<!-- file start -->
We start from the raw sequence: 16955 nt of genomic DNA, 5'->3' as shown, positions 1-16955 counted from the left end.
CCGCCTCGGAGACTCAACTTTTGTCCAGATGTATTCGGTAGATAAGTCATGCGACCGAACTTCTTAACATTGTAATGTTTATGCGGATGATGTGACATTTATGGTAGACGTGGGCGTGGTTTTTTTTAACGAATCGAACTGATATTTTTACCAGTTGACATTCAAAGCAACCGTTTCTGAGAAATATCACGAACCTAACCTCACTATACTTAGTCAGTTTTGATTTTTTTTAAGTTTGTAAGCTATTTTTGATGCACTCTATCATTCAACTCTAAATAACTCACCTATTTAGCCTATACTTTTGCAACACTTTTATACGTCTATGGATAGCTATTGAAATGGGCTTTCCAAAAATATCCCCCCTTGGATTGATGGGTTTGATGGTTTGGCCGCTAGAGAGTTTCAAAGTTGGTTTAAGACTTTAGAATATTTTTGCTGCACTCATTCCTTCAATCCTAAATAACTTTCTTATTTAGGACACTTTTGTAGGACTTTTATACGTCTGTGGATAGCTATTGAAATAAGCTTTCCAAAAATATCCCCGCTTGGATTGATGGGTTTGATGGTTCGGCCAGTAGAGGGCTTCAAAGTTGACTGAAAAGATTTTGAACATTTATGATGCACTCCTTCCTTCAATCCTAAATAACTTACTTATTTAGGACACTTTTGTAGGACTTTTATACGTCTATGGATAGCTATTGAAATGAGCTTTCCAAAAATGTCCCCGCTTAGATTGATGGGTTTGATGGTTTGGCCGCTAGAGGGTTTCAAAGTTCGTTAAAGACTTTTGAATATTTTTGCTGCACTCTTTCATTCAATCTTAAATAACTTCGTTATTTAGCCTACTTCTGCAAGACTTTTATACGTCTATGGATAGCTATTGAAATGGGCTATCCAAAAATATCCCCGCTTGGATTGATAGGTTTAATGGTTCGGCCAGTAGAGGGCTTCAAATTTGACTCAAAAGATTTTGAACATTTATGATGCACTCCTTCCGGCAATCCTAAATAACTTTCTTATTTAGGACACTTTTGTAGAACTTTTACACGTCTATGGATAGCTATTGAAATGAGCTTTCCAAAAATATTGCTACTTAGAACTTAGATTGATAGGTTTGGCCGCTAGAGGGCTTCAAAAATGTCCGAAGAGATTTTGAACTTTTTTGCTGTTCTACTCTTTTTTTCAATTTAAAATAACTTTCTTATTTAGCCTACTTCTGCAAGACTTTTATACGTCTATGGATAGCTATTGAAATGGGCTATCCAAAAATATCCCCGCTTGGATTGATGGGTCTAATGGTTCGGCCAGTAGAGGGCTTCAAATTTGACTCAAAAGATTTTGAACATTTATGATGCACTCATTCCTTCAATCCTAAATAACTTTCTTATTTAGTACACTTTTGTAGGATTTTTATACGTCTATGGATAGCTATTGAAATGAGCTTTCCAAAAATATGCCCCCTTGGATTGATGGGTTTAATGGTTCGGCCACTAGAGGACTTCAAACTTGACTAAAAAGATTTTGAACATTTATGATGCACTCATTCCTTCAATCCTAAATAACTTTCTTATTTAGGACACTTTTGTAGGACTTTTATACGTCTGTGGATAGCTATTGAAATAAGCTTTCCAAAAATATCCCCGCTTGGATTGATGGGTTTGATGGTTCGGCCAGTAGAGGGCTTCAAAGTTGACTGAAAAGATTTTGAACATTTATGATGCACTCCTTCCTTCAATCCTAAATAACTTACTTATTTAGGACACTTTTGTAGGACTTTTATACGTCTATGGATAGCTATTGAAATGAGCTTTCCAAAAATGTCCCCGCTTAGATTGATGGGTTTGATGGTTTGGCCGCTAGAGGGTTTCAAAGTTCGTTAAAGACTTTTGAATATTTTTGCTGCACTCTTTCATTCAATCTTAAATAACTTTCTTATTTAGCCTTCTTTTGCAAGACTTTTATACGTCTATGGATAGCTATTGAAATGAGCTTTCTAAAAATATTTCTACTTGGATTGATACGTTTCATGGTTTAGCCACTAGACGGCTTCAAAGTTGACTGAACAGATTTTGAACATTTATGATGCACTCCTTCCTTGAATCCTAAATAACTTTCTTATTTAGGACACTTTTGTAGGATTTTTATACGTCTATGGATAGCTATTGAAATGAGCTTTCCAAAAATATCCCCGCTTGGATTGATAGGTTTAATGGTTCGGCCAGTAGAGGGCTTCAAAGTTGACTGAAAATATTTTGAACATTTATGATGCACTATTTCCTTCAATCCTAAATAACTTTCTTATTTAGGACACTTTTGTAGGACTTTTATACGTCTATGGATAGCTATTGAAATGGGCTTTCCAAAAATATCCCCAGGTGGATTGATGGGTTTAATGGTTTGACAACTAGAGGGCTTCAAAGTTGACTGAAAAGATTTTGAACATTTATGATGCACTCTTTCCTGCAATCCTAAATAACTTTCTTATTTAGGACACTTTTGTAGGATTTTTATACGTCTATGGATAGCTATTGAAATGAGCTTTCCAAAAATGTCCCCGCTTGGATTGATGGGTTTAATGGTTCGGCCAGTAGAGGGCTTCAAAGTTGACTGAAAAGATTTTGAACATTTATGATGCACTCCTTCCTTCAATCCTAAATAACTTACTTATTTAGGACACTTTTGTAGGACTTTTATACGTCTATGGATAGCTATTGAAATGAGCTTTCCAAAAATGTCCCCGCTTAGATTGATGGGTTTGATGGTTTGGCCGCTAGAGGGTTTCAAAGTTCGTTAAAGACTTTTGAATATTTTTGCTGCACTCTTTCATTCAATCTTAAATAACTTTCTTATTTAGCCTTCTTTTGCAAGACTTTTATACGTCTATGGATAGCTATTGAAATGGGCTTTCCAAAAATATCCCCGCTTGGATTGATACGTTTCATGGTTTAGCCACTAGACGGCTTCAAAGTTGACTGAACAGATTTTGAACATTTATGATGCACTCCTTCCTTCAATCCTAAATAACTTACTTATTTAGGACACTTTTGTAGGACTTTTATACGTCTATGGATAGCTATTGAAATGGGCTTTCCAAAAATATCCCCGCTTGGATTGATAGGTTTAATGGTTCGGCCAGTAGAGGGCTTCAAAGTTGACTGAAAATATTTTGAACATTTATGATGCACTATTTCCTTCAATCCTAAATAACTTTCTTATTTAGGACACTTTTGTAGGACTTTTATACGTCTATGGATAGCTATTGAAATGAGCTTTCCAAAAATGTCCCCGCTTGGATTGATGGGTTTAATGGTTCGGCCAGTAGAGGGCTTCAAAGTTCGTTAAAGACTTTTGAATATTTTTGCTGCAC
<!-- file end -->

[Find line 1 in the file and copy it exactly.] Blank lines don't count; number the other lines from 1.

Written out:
We start from the raw sequence: 16955 nt of genomic DNA, 5'->3' as shown, positions 1-16955 counted from the left end.